The electricity price increases from the proposed EPA Utility MACT will act as a regressive tax on the elderly.
Roger H. Bezdek (firstname.lastname@example.org) is president of Management Information Services Inc. He’s authored several articles for Fortnightly since 1996, most recently “Energy Subsidy Myths and Realities,” June 2012.
EPA is proposing Maximum Achievable Control Technology (MACT) regulations, and revisions to the New Source Performance Standards, for coal- and oil fired electric utility steam generating units under the Clean Air Act. These Utility MACT regulations are highly controversial and could result in significant impacts on coal power plants, electric reliability, electricity rates, and the national and state economies. We conducted a study of the potential impacts on elderly persons in Florida of these regulations and found the implications to be troubling.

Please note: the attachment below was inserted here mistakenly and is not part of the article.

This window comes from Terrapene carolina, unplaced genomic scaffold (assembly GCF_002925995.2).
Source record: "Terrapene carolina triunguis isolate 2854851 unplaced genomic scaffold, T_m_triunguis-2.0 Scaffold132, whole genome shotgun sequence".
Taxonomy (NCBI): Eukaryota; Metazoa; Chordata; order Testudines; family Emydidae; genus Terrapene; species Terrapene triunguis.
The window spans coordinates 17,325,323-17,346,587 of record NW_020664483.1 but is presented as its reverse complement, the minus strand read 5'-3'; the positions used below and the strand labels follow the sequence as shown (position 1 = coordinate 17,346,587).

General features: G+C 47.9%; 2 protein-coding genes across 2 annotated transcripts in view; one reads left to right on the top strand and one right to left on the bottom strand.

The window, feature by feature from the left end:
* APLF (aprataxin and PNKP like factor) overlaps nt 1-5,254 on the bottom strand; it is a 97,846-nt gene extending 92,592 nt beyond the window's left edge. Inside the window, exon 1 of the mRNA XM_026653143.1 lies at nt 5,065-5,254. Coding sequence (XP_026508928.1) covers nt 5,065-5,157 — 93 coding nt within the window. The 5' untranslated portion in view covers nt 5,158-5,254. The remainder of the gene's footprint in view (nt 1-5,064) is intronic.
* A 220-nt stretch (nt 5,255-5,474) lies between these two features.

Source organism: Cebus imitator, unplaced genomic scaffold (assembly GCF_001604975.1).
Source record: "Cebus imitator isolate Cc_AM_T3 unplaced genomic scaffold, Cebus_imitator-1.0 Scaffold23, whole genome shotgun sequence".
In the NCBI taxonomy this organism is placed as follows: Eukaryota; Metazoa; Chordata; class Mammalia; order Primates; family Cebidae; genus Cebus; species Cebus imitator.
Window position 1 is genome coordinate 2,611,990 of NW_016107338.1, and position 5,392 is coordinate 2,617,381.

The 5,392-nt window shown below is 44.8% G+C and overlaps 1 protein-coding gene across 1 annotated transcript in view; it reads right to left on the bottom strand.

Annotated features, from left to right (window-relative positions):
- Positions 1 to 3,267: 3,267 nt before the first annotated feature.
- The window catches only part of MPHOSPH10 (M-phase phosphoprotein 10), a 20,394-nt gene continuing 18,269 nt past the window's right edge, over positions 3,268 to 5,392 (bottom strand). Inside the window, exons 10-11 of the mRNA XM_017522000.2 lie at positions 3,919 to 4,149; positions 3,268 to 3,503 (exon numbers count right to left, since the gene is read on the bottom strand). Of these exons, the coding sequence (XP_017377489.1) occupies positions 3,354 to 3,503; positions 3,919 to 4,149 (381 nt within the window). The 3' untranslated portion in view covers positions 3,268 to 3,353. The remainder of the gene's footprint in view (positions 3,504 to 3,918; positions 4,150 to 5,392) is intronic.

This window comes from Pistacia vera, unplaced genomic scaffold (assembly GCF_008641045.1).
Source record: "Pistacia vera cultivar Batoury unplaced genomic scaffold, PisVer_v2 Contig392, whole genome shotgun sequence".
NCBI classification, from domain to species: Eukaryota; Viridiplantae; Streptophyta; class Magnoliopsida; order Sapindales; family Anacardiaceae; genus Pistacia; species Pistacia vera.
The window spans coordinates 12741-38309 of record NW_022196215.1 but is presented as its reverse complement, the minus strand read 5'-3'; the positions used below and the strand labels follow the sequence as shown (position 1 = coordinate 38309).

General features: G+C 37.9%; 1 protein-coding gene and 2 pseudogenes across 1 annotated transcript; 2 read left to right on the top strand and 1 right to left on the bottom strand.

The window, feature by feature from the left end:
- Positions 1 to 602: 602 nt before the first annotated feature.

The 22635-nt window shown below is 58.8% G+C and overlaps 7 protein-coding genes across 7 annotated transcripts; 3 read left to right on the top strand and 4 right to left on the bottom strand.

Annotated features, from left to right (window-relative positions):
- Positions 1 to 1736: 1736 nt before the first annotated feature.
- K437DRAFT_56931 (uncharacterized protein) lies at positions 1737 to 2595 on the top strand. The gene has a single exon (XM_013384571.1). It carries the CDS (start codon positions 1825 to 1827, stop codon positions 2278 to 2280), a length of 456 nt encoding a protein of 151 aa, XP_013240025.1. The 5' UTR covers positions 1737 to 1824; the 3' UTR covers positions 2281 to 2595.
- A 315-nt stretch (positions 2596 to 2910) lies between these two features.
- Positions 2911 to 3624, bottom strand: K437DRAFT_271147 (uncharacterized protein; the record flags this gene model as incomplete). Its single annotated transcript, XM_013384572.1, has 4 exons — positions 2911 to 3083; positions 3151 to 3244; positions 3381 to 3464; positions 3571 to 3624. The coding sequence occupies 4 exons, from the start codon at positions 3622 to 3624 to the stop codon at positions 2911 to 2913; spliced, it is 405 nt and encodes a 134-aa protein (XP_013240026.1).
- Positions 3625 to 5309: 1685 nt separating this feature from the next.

Over the past several years, a number of studies have been conducted of the potential impacts of EPA’s proposals on the U.S. electricity system and economy. These studies indicate serious potential impacts, and they identify the Utility MACT regulations as among the most troublesome. Many of these studies recommend delay or reconsideration of the EPA regulations.
In Florida, we estimate that the EPA Utility MACT regulations would by 2015 result in an average electricity rate increase of nearly 25 percent, a gross state product (GSP) loss of nearly $18 billion, annual job losses of nearly 160,000, and lost annual state and local government revenues of $2.1 billion.